The commander of the U.S. Cyber Command said on Wednesday that critical infrastructure like power grids and financial networks are weak and need to be strengthened against cyber attacks.
"From my perspective, the threats are real and growing," said Army Gen. Keith Alexander, who heads the Cyber Command as well as the electronic intelligence-gathering National Security Agency.
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"You only have to look at the distributed denial of service attacks that we've seen on Wall Street, the destructive attacks we've seen against Saudi Aramco and RasGas to see what's coming at our nation," he said. "We need to act, and we need to act now. That time for action is now, and this executive order takes a step in implementing that action."
Alexander spoke with other government officials at the Commerce Department on Wednesday. He was commenting on Presidential Policy Directive-21 (PPD-21), on protecting critical U.S. infrastructure from both cyber and physical attacks.
"America must also face the rapidly growing threat from cyber attacks," President Barack Obama said announcing the order in the State of the Union speech Tuesday night.
"Now, we know hackers steal people's identities and infiltrate private emails," he said. "We know foreign countries and companies swipe our corporate secrets. Now our enemies are also seeking the ability to sabotage our power grid, our financial institutions, our air traffic control systems."
The order gives the Department of Homeland Security and its secretary, Janet Napolitano, authority to lead inter-agency efforts to identify threats to critical infrastructure, which are mostly owned by private entities.
The executive order is the latest U.S. government effort to coordinate fragmented agencies in dealing with increasingly sophisticated cyber attacks from both criminals and nation states, notably China and Russia.
Alexander said the order seeks to improve information sharing between government and industry as well as "hardening" networks against attacks.
Alexander said better information sharing would not be enough to protect the networks in electrical power, financial, transportation, and other critical infrastructure.
"Our infrastructure is fragile," he said. "When you look at the amount of problems that we have, we also have to look at how we harden it, how do we bring together that. This executive order sets up a process for government and industry to start to address this problem."
Alexander called the executive order "only a down payment on what we need to address the threat."
"This executive order can only move us so far, and it's not a substitute for legislation," he said. "We need legislation, and we need it quickly to defend our nation."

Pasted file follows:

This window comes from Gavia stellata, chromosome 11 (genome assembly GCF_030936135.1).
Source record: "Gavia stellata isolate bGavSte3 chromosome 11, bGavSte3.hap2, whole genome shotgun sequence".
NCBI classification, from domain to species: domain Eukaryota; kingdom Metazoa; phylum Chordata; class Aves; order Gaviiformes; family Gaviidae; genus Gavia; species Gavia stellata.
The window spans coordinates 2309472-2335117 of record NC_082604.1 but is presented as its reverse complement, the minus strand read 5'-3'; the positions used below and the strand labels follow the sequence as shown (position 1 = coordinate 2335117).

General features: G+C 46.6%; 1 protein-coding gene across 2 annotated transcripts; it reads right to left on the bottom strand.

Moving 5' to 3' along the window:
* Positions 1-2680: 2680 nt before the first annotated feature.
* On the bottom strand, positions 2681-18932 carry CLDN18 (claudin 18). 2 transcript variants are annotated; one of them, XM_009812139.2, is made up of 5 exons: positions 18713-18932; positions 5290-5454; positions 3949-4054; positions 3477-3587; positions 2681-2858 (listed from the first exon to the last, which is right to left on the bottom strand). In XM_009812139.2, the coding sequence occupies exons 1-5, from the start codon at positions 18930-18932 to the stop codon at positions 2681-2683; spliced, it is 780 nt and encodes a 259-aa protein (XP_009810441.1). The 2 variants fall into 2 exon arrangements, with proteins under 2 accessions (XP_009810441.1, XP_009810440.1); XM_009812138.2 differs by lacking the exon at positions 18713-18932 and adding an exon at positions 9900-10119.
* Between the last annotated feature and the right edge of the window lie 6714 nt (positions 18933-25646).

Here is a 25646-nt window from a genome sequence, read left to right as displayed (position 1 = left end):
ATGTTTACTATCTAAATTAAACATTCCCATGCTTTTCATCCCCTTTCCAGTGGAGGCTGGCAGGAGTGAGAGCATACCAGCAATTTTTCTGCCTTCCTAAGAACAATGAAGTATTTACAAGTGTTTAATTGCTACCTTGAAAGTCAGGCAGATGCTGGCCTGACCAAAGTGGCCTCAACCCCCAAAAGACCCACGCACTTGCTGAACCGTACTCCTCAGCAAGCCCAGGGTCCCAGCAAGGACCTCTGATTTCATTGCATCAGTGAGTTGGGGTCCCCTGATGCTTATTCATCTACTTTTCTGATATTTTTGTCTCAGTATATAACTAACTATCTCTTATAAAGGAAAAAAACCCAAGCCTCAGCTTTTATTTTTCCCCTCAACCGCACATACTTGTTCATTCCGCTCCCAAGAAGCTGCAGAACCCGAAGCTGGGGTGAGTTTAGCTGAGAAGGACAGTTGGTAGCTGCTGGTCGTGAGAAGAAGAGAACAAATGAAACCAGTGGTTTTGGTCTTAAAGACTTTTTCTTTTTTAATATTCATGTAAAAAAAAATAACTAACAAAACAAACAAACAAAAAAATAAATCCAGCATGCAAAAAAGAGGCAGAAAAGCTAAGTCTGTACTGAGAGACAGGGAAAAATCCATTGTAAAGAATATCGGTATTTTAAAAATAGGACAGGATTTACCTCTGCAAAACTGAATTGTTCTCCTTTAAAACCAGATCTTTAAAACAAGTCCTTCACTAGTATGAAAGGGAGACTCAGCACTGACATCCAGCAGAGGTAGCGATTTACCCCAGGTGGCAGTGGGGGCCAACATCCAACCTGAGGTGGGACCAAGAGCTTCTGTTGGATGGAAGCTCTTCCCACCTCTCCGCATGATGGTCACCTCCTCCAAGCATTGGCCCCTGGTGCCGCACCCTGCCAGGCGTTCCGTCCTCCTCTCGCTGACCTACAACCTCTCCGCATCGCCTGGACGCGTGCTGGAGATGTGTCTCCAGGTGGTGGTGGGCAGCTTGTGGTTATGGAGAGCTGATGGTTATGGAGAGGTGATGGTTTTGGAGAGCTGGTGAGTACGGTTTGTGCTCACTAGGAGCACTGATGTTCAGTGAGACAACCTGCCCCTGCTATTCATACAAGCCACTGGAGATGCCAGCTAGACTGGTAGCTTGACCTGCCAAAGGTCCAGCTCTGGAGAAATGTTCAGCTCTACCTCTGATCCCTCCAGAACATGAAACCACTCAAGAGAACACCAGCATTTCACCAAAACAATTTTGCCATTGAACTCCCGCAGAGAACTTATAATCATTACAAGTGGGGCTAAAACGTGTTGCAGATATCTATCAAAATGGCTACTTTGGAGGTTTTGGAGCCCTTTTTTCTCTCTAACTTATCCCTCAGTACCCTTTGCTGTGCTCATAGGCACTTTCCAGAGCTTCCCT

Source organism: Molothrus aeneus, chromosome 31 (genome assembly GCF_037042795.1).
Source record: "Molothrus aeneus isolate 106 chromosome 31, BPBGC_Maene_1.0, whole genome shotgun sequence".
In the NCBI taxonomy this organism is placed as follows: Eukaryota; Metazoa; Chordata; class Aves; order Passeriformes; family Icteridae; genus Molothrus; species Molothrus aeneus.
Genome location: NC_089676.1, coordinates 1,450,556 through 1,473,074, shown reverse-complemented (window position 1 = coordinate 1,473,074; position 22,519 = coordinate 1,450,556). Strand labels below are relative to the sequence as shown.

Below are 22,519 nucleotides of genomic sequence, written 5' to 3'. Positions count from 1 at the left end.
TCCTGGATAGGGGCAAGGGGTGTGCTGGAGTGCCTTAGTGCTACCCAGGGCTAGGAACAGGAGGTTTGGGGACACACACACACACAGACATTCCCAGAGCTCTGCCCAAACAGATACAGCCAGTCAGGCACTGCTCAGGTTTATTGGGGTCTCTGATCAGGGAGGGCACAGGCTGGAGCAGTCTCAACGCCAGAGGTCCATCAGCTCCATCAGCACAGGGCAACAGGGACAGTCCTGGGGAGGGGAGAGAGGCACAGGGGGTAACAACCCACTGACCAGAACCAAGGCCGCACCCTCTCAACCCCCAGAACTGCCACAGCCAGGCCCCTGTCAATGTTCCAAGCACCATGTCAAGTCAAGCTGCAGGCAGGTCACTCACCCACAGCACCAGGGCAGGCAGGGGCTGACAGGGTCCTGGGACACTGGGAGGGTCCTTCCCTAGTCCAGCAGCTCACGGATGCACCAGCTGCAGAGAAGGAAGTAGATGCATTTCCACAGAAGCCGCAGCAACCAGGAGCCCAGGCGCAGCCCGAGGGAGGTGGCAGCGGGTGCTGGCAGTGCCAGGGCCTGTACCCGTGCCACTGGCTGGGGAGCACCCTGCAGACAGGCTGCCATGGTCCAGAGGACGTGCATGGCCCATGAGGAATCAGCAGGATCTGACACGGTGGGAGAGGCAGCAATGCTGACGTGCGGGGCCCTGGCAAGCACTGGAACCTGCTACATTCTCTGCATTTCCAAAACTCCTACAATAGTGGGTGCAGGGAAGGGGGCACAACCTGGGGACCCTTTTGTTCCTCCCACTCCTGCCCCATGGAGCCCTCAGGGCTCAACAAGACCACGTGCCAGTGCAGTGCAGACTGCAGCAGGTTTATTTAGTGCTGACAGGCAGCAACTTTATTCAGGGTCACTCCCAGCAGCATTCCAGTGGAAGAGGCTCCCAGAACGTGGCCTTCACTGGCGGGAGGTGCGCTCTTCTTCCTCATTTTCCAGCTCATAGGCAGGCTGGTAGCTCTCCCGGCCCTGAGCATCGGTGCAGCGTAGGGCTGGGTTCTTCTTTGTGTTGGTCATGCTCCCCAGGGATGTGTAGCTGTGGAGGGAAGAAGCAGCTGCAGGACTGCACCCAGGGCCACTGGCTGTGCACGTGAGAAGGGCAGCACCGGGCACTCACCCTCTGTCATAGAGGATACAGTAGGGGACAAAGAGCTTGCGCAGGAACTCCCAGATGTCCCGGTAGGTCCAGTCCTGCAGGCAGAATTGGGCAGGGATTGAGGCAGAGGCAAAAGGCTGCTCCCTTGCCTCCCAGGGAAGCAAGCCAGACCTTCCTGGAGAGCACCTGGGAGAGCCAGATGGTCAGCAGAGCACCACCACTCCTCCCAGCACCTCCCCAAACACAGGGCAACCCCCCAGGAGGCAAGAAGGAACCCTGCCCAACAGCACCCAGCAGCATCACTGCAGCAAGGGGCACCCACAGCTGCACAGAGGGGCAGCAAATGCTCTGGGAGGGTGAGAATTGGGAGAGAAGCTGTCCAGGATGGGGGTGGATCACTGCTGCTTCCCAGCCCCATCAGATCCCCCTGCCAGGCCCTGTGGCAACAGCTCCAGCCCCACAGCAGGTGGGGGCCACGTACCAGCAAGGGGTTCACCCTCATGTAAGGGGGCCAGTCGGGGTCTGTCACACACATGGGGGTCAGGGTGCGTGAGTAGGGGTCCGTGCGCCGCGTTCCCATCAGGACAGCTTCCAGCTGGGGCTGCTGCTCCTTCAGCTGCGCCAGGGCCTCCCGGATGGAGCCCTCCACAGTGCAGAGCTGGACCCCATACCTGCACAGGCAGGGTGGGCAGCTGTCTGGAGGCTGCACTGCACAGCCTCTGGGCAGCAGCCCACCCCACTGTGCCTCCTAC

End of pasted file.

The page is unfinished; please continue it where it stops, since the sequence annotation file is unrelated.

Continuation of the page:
The Washington Free Beacon first reported last week that the Department of Energy was targeted in a sophisticated cyber attack that sought sensitive information and compromised personal data on several hundred DOE employees and contractors.
The attack followed disclosures by the Wall Street Journal, the New York Times, and the Washington Post that they had been hit by Chinese-origin cyber attacks.
Earlier, U.S. banks had their networks disrupted by sophisticated cyber attacks that U.S. officials say were orchestrated by Iranian government agents.
Alexander said the PPD-21 creates a voluntary process for industry and government to share information.
"In particular, where so much of the critical infrastructure owned and operated by the private sector, the government is often unaware of the malicious activity targeting our critical infrastructure," Alexander said.
"These blind spots prevent us from being positioned to help the critical infrastructure defend itself, and it prevents us from knowing when we need to defend the nation. The government can share threat information with the private sector under this executive order and existing laws."
The order gives the government eight months to demonstrate an infrastructure threat reporting system.
"A real-time defensive posture for our military's critical networks will require legislation that removes barriers to public sharing of attacks and intrusions into private-sector networks," Alexander said.
The four-star general said Cyber Command is planning an expansion and new force structure.
The command protects Pentagon networks and will support combatant commands in waging cyber warfare in future conflicts.
Cyber Command spokesman Rivers Johnson said the reorganization is based on "an increasing threat of a cyber attack that could be as destructive as the terrorist attack on 9/11—one that would virtually paralyze the nation."
The Pentagon recognizes the danger and is urgently working on policies and structures to carry out the command’s mission.
"Accordingly, DoD is working closely with the combatant commands and U.S. Cyber Command to develop the optimum force structure for successfully operating in cyberspace within the authorities and requirements of the department," Johnson said.
"We will continue to provide effective capabilities to meet the nation's defense requirements in cyberspace while constantly seeking to recruit, train, and retain world class cyber personnel."
The new force structure will include Cyber National Mission Forces, Cyber Combat Mission Forces, and Cyber Protection Forces with specific roles and responsibilities.
"While the basic cyber force structure model is clear, the implementation plan to achieve it is still being developed and is pre-decisional at this time," Johnson said.
The new structure will include both defensive and offensive forces that can conduct cyber attacks against enemies, one of the command’s more secret roles.